: Raising Kids in the Noise of Non-Violence
By Sri Sri Ravi Shankar
Sri Sri Ravi Shankar is a spiritual teacher and the founder of the Art of Living Foundation, an international nonprofit educational, humanitarian and service organization with centers in over 140 countries. Sri Sri Ravi Shankar travels throughout the world teaching the art of living.
Sri Sri Ravi Shankar gave an extemporaneous talk on youth violence recently at Harvard University. The following article is composed of excerpts from that talk:
If we just take a look at the children, the way they were in schools a few decades back, and then take a look at the children today, we see some marked differences. These may provide some insight into the violence among children today.
Pride in Violence
There is no sense of shame or guilt involved with crime today. Instead, a sense of pride is attached to acts of violence. A few decades back, violence was associated not so much with pride, but with shame. A student used to feel ashamed to do a violent act. But today, due largely to the influence of the media, aggression has become a source of pride. The aggressive students in the classroom get more attention, and they feel proud being aggressive and angry.
When I was a student, if someone was aggressive in the classroom, others would look down on them. That student would feel very apologetic afterwards, and they would have to make it up—by being kinder and doing service in the classroom. But today, we see that aggression seems to be a way of living, a way of moving forward, a way of success, and a source of pride in children. This, in a very subtle way, encourages violence. When aggression and violence are promoted in society, human values diminish.
Today, certain movies and modern music glorify frustration, anger and revenge, and make these status symbols and role models for children. We need to counteract this influence. A sense of shame has to be connected with anger and violence. We need to promote human values, especially love, compassion and a sense of belonging, loud and clear.
Dealing with Emotions
Basically in the teenage years, from about 15 to 20, there is considerable emotional turmoil and turbulence happening within. If teenagers do not find a way to express these emotions, they are stuck with them. These emotions ferment and become violence.
Neither at school nor at home have we taught our kids how to handle their own emotions. Any amount of counseling, talking, or reading books does not help because it is all working at an intellectual level. When emotions arise, they come like a storm; they overtake us—our intellect, our concepts, our ideas. So what to do?
We can compare emotions with the owner of a house, and the intellect or concepts with the gatekeeper. The gatekeeper will stop someone from coming from outside, but if the owner of the house comes in and goes out, the gatekeeper cannot do anything about it, because the gatekeeper is being paid by the owner! So our emotions are like the owner. And the intellectual concepts, the ideas, the promises that we make to ourselves—these do not help at all.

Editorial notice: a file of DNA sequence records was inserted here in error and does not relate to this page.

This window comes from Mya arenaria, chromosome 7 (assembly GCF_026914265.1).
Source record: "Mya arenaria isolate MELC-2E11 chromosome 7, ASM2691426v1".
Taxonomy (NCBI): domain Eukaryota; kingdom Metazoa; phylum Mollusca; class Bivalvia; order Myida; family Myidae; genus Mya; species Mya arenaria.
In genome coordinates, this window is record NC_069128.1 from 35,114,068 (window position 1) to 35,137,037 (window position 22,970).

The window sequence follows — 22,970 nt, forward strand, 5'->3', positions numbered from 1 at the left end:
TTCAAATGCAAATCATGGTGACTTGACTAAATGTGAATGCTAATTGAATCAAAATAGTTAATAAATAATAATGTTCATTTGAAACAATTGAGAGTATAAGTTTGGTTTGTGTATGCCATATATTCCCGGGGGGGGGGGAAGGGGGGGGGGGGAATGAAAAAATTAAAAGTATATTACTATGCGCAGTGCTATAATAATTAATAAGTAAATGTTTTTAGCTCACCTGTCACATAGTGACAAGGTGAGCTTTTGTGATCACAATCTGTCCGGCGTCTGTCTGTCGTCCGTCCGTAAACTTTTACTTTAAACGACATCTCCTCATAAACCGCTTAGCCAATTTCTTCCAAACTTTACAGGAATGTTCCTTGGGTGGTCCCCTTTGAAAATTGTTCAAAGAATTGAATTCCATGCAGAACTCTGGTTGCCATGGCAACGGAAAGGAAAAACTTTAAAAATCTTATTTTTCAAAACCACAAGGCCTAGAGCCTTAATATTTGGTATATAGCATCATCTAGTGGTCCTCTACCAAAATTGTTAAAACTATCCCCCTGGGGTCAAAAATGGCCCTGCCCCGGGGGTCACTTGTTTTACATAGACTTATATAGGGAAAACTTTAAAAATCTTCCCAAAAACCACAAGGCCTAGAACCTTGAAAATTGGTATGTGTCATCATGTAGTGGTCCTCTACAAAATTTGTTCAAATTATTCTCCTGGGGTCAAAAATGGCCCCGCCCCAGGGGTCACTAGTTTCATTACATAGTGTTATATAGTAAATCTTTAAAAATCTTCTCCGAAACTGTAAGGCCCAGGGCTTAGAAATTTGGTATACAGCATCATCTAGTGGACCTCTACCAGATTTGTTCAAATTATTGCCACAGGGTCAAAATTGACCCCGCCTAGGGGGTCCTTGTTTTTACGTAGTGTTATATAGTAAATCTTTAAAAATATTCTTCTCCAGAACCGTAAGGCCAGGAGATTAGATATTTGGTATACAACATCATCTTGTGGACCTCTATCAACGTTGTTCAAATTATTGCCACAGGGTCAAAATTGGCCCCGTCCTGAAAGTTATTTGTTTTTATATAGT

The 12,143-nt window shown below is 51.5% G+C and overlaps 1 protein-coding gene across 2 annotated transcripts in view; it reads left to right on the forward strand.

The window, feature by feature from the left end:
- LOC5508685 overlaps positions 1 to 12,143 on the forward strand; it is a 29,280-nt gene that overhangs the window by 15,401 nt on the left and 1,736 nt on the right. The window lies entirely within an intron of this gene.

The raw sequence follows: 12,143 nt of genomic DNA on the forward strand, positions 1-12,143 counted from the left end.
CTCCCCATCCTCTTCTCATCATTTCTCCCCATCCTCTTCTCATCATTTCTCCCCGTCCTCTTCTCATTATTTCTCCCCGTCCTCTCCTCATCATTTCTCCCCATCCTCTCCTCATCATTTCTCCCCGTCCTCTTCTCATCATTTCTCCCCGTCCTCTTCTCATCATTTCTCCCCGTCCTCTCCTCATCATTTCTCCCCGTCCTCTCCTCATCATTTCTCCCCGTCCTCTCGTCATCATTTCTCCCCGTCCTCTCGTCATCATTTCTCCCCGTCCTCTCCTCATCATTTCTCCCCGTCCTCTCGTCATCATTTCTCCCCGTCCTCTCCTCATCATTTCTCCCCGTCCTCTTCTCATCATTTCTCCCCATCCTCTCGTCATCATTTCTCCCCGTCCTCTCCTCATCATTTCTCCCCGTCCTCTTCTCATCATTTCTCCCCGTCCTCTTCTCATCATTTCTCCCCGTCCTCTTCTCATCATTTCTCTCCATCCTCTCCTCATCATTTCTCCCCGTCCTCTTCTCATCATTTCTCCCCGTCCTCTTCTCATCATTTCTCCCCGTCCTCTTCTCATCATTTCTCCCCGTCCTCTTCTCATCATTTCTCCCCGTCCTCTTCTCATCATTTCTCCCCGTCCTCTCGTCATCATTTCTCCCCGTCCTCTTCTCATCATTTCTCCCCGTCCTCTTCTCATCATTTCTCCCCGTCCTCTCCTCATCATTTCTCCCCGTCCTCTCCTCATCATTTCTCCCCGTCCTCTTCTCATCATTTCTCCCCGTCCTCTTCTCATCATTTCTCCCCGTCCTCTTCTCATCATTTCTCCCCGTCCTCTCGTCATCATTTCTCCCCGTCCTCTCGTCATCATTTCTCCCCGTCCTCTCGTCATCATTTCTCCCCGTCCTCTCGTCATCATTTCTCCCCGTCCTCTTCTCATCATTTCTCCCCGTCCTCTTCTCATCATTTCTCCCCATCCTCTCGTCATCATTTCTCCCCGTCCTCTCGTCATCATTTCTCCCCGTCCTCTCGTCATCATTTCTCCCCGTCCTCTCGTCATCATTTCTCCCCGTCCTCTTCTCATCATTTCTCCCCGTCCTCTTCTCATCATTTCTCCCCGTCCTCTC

Counseling is dealing with the gatekeeper or the watchman. It is not really dealing with the owner of the house, who is in control. Emotions are more in control of our life than our intellect, our thoughts, our concepts and ideas.
The Importance of the Breath
So how do you tackle the emotions? It has to be done at the existential level, at the level from where they arise. Here, I would say the breath could play an important role. Have you noticed that every emotion has a definite pattern of breath? Suppose you are in the acting field. If you want to show anger, the director would ask you to breathe a certain way. If you breathe faster, then you are able to exhibit that anger. In the same way, there is definite rhythmic pattern of breath associated with every emotion. Joy, frustration, sadness, jealousy, and greed all have definite rhythmic breathing patterns. When we attend to these definite breath patterns, we can gain control over our breath as well as our emotions. Just as in the acting field we can use the breath to show our emotions, in the same way, we can utilize the breath to calm down the emotions.
Certain breathing techniques can be learned that are powerful tools in which every cell of our body becomes energized, and impressions of aggression get released, impressions which have infiltrated the cells of our body. By nature one feels calm and serene afterwards.
A Sense of Belonging
The second thing is lack of a sense of belonging. We have developed a program for the children called ART Excel (All Round Training for Excellence). In this program, I ask the child to make one new friend every day. Let’s say there are 30 to 40 children in a classroom, a child is not friendly with all 30 to 40 kids. Each class has ten groups of three children each. But if a child is unable to be friendly with 30 people over a period of one, two or three years, how are they going to be friendly when they get out of school? We have not taught children the basic values of life: how to be friendly with everybody, how to have a sense of belonging with everyone. So one of the things we teach in the ART Excel program is to make one new friend every day.